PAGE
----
The 1977 movie Star Wars IV: A New Hope mentioned the Jedi knights for the first time, and they were instantly popular. They have remained the central theme of subsequent movies as well as novels and games based on that franchise. Although these knights are entirely fictional, it seems that their creator, George Lucas, has based them on a hodgepodge of religious perspectives. The movie franchises were spectacularly successful and thus now you have a group of fans calling themselves followers of Jedi-ism. With the arrival of the internet, this new religion got to spread rapidly and now has thousands of followers. Followers acknowledge the movies as fiction but recognize religious truths in various statements made throughout them, specifically those referring to the Jedi and the Force.

If the West can create a new religion from Hollywood, should Bollywood be left behind? Certainly not! A whole two years before Star Wars, Bollywood launched the career of a new goddess —SantoshiMaa!

Many do not bother at all that her story has no scriptural basis whatsoever! This new goddess has remained popular. This may be the first time that a new divine personality, her story, her rites and rituals (vrata) and the perceived benefits of becoming her devotee — all of these are derived from the movie script alone!

Let us try to understand what drives a person to this kind of worship. We all have a particular type of faith. Now who is to decide whether this faith is good or bad? Kåñëa Kåñëa explains in the Bhagavad-gétä that one’s faith is considered good, passionate or ignorant according to one’s nature. This nature dictates what kind of people one would like to associate with, and similarly what kind of music, movies, books or novels one would like to indulge in.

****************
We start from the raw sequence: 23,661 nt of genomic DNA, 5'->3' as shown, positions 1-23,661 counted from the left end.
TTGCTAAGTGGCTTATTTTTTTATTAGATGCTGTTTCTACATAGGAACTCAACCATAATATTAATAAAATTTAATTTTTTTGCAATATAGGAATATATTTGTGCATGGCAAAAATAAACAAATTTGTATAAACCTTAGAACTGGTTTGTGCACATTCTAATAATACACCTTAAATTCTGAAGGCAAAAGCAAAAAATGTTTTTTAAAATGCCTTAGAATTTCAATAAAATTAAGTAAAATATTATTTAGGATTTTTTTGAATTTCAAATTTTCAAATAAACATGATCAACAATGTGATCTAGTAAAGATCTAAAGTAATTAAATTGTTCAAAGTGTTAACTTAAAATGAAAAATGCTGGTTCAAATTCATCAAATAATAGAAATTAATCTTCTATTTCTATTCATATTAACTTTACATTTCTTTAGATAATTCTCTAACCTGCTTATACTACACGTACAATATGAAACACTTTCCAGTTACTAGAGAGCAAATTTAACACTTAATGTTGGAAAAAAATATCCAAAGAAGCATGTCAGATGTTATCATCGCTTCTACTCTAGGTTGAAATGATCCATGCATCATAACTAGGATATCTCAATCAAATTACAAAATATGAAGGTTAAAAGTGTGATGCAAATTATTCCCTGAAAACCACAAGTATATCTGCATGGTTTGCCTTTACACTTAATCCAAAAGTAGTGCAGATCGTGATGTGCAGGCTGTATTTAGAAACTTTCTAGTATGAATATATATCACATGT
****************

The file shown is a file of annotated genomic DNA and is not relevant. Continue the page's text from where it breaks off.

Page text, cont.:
The contaminated modes of material nature reach the heart. Therefore according to the stance of the heart in contact with a particular mode of material nature, one’s faith is established. It should be understood that if one’s heart is in the mode of goodness, one’s faith is also in the mode of goodness. If his heart is in the mode of passion, his faith is also in the mode of passion. And if his heart is in the mode of darkness, or illusion, his faith is also thus contaminated and ofthe same quality. Thus we find different types of faith in this world, and there are different types of religions due to different types of faith.

The Géta emphatically says that the living entity is originally a fragmental part of the Supreme Lord. Thus, his consciousness is originally pure – not just in the mode of goodness but in transcendental existence (çuddha-sattva). But when contaminatedby the modes of material nature, he loses that purity. And this results in the advent of newer and newer gods and goddesses.

—ÇyämänandaDäsa